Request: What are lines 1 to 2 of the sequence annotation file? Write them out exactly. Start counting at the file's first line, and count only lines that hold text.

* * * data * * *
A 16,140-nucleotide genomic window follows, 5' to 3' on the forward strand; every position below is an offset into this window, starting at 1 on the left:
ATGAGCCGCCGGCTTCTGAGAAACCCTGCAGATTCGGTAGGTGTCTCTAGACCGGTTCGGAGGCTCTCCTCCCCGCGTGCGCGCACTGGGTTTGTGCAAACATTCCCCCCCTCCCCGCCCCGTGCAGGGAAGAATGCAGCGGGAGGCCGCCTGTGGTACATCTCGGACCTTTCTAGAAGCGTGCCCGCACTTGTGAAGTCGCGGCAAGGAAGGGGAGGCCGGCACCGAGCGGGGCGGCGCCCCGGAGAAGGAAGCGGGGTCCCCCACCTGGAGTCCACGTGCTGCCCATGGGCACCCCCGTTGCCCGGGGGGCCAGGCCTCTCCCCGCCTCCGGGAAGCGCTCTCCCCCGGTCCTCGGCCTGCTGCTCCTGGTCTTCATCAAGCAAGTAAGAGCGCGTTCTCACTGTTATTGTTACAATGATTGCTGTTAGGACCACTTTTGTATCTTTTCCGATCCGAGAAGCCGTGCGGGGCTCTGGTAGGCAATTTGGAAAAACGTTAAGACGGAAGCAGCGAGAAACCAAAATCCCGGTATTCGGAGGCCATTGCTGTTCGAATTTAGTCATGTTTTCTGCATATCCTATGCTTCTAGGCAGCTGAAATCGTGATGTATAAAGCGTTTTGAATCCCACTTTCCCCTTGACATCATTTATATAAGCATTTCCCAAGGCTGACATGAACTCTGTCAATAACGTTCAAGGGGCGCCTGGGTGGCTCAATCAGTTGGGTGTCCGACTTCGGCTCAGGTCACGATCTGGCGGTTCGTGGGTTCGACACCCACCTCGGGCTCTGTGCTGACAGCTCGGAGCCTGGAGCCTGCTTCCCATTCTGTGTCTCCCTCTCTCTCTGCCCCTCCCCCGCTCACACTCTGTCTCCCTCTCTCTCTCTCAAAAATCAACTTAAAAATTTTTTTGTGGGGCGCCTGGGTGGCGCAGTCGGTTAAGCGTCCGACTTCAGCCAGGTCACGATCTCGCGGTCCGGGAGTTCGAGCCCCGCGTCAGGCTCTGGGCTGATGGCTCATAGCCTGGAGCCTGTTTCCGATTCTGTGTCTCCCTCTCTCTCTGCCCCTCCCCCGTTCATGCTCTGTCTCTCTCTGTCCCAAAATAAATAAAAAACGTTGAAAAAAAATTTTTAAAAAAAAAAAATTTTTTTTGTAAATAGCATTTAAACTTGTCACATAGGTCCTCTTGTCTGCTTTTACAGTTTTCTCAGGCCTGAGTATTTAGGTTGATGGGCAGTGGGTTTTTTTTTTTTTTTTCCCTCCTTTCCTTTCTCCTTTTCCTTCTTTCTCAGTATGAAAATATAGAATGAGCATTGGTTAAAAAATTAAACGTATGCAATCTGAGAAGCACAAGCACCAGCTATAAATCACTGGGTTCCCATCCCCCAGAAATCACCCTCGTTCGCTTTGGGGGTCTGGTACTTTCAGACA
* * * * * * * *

A 16,140-nucleotide genomic window follows, 5' to 3' on the forward strand; every position below is an offset into this window, starting at 1 on the left:
ATGAGCCGCCGGCTTCTGAGAAACCCTGCAGATTCGGTAGGTGTCTCTAGACCGGTTCGGAGGCTCTCCTCCCCGCGTGCGCGCACTGGGTTTGTGCAAACATTCCCCCCCTCCCCGCCCCGTGCAGGGAAGAATGCAGCGGGAGGCCGCCTGTGGTACATCTCGGACCTTTCTAGAAGCGTGCCCGCACTTGTGAAGTCGCGGCAAGGAAGGGGAGGCCGGCACCGAGCGGGGCGGCGCCCCGGAGAAGGAAGCGGGGTCCCCCACCTGGAGTCCACGTGCTGCCCATGGGCACCCCCGTTGCCCGGGGGGCCAGGCCTCTCCCCGCCTCCGGGAAGCGCTCTCCCCCGGTCCTCGGCCTGCTGCTCCTGGTCTTCATCAAGCAAGTAAGAGCGCGTTCTCACTGTTATTGTTACAATGATTGCTGTTAGGACCACTTTTGTATCTTTTCCGATCCGAGAAGCCGTGCGGGGCTCTGGTAGGCAATTTGGAAAAACGTTAAGACGGAAGCAGCGAGAAACCAAAATCCCGGTATTCGGAGGCCATTGCTGTTCGAATTTAGTCATGTTTTCTGCATATCCTATGCTTCTAGGCAGCTGAAATCGTGATGTATAAAGCGTTTTGAATCCCACTTTCCCCTTGACATCATTTATATAAGCATTTCCCAAGGCTGACATGAACTCTGTCAATAACGTTCAAGGGGCGCCTGGGTGGCTCAATCAGTTGGGTGTCCGACTTCGGCTCAGGTCACGATCTGGCGGTTCGTGGGTTCGACACCCACCTCGGGCTCTGTGCTGACAGCTCGGAGCCTGGAGCCTGCTTCCCATTCTGTGTCTCCCTCTCTCTCTGCCCCTCCCCCGCTCACACTCTGTCTCCCTCTCTCTCTCTCAAAAATCAACTTAAAAATTTTTTTGTGGGGCGCCTGGGTGGCGCAGTCGGTTAAGCGTCCGACTTCAGCCAGGTCACGATCTCGCGGTCCGGGAGTTCGAGCCCCGCGTCAGGCTCTGGGCTGATGGCTCATAGCCTGGAGCCTGTTTCCGATTCTGTGTCTCCCTCTCTCTCTGCCCCTCCCCCGTTCATGCTCTGTCTCTCTCTGTCCCAAAATAAATAAAAAACGTTGAAAAAAAATTTTTAAAAAAAAAAAATTTTTTTTGTAAATAGCATTTAAACTTGTCACATAGGTCCTCTTGTCTGCTTTTACAGTTTTCTCAGGCCTGAGTATTTAGGTTGATGGGCAGTGGGTTTTTTTTTTTTTTTTCCCTCCTTTCCTTTCTCCTTTTCCTTCTTTCTCAGTATGAAAATATAGAATGAGCATTGGTTAAAAAATTAAACGTATGCAATCTGAGAAGCACAAGCACCAGCTATAAATCACTGGGTTCCCATCCCCCAGAAATCACCCTCGTTCGCTTTGGGGGTCTGGTACTTTCAGACA